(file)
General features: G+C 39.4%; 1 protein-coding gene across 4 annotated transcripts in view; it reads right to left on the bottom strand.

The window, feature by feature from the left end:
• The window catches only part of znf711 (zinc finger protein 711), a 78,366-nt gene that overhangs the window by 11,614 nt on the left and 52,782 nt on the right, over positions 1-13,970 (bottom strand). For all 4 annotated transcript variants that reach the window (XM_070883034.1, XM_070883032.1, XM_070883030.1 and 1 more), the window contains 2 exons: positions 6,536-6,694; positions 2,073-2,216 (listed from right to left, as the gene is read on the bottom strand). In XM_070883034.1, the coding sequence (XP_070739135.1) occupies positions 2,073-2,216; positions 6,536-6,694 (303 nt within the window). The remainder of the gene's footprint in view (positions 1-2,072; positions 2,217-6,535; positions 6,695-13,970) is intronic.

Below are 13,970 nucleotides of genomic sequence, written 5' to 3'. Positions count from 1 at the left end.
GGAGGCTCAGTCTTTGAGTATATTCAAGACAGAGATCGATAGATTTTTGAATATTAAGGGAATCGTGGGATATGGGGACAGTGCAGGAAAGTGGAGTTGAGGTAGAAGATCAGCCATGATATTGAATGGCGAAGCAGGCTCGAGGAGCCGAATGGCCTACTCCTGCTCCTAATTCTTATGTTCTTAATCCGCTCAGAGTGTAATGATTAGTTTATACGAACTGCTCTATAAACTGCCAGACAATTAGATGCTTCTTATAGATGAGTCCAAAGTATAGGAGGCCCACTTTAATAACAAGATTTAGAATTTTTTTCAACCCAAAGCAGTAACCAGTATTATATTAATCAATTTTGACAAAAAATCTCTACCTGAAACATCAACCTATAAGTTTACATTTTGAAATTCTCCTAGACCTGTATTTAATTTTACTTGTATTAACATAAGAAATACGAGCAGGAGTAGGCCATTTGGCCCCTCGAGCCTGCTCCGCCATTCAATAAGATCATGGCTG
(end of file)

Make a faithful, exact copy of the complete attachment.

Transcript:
General features: G+C 39.4%; 1 protein-coding gene across 4 annotated transcripts in view; it reads right to left on the bottom strand.

The window, feature by feature from the left end:
• The window catches only part of znf711 (zinc finger protein 711), a 78,366-nt gene that overhangs the window by 11,614 nt on the left and 52,782 nt on the right, over positions 1-13,970 (bottom strand). For all 4 annotated transcript variants that reach the window (XM_070883034.1, XM_070883032.1, XM_070883030.1 and 1 more), the window contains 2 exons: positions 6,536-6,694; positions 2,073-2,216 (listed from right to left, as the gene is read on the bottom strand). In XM_070883034.1, the coding sequence (XP_070739135.1) occupies positions 2,073-2,216; positions 6,536-6,694 (303 nt within the window). The remainder of the gene's footprint in view (positions 1-2,072; positions 2,217-6,535; positions 6,695-13,970) is intronic.

Below are 13,970 nucleotides of genomic sequence, written 5' to 3'. Positions count from 1 at the left end.
GGAGGCTCAGTCTTTGAGTATATTCAAGACAGAGATCGATAGATTTTTGAATATTAAGGGAATCGTGGGATATGGGGACAGTGCAGGAAAGTGGAGTTGAGGTAGAAGATCAGCCATGATATTGAATGGCGAAGCAGGCTCGAGGAGCCGAATGGCCTACTCCTGCTCCTAATTCTTATGTTCTTAATCCGCTCAGAGTGTAATGATTAGTTTATACGAACTGCTCTATAAACTGCCAGACAATTAGATGCTTCTTATAGATGAGTCCAAAGTATAGGAGGCCCACTTTAATAACAAGATTTAGAATTTTTTTCAACCCAAAGCAGTAACCAGTATTATATTAATCAATTTTGACAAAAAATCTCTACCTGAAACATCAACCTATAAGTTTACATTTTGAAATTCTCCTAGACCTGTATTTAATTTTACTTGTATTAACATAAGAAATACGAGCAGGAGTAGGCCATTTGGCCCCTCGAGCCTGCTCCGCCATTCAATAAGATCATGGCTG